Paladin’s emerging markets managing director departs

Philip Fitzgerald, who was part of the team that ran Paladin’s active Latin American investment platform, has left the firm to pursue other opportunities.

One of Paladin Realty Partners’ managing directors with the firm’s emerging markets platform has left the company. Although representatives from Paladin declined to comment, sources familiar with the situation have confirmed that Philip Fitzgerald, managing director of emerging markets, has left the firm to pursue other opportunities. 

At Paladin, Fitzgerald was part of the team that ran the firm’s Latin American investment platform, where he was responsible for helping originate new investments, negotiating joint ventures and managing and disposing of assets in the region. He focused primarily on residential, resort and commercial projects in Latin America, as well as managing the firm’s net lease platform.

PERE understands that Fitzgerald’s departure from Paladin was amicable, with sources confirming that Paladin does not have any immediate plans to fill his position. Instead, managing directors Jay Hartman, Axel Chaves and Frederick Gortner will absorb Fitzgerald’s responsibilities, effective immediately. It is unclear what Fitzgerald’s current plans are, as he could not be reached for comment at press time.

Prior to joining Paladin in 1998, Fitzgerald was a founding partner of Griffin Capital, a boutique investment banking firm specialising in originating, structuring and distributing debt and equity securities for real estate and related transactions. Previously, he was an associate in the real estate finance group of Jefferies & Company in Los Angeles, where he performed marketing and client relations activities and was responsible for closing debt and equity transactions. 

Fitzgerald has been working in Latin America in various capacities since 1992. He also has been a member of various industry organisations, including the Pension Real Estate Association, the Emerging Markets Private Equity Association and the Urban Land Institute, where he serves on the Global Exchange Council.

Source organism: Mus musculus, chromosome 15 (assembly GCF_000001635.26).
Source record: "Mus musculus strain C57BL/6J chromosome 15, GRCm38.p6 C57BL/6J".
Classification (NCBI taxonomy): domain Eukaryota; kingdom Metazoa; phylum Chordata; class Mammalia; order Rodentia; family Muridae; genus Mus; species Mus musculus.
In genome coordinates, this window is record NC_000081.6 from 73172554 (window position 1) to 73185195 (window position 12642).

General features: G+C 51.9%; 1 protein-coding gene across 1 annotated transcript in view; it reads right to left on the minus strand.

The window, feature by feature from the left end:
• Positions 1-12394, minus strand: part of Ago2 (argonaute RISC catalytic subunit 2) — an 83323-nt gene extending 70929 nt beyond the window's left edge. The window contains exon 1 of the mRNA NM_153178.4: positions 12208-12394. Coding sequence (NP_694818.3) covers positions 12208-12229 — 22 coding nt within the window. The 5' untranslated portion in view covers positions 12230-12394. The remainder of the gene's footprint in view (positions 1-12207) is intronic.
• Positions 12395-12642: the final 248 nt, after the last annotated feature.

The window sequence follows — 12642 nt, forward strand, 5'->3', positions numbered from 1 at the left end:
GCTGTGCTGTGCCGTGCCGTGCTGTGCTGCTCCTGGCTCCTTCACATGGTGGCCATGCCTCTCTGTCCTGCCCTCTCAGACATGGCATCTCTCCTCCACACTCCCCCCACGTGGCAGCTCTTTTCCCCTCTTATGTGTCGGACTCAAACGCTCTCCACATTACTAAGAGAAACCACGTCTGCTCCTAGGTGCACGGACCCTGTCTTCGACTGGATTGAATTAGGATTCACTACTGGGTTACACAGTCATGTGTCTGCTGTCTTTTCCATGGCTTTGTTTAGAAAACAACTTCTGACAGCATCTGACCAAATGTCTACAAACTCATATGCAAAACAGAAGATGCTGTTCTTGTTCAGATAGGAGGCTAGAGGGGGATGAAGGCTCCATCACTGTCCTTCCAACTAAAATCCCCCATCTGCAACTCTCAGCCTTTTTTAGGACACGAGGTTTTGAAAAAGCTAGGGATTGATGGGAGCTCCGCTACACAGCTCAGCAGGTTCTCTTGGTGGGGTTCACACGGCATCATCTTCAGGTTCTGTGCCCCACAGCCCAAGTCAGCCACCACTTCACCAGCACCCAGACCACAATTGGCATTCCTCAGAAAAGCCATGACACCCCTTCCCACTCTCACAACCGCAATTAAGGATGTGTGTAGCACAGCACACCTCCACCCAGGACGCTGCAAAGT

Meanwhile, Paladin has been very busy with investment activity in Latin America of late. In December, it was announced that the firm was gearing up to roll out Paladin Realty Latin America Investors IV, a commingled fund seeking $400 million to $600 million in commitments to target low- and middle-income for-sale housing and opportunistic commercial and distressed situations. The fund, which is expected to have an investment pipeline of more than $1 billion over a three-year period, will invest 50 percent to 65 percent of its total capital in Brazil and up to 25 percent each in Peru, Costa Rica, Colombia, Chile and Mexico.

In addition, it was revealed in March that Paladin had formed a new homebuilding joint venture in Monterrey, Mexico, with local real estate company Orange, Ltd. Paladin committed $20 million to the venture on behalf of Paladin Realty Latin America Investors III, which closed on $454 million in 2009. The Orange joint venture is targeting the middle-income residential market in Monterrey, which is Mexico’s second-wealthiest city after Mexico City and is seeing increasing demand for secure residential communities. 

Since its founding in 1995, Paladin has invested in more than $5 billion in assets across its three Latin America funds, which account for about 80 percent of its $970 million in assets under management.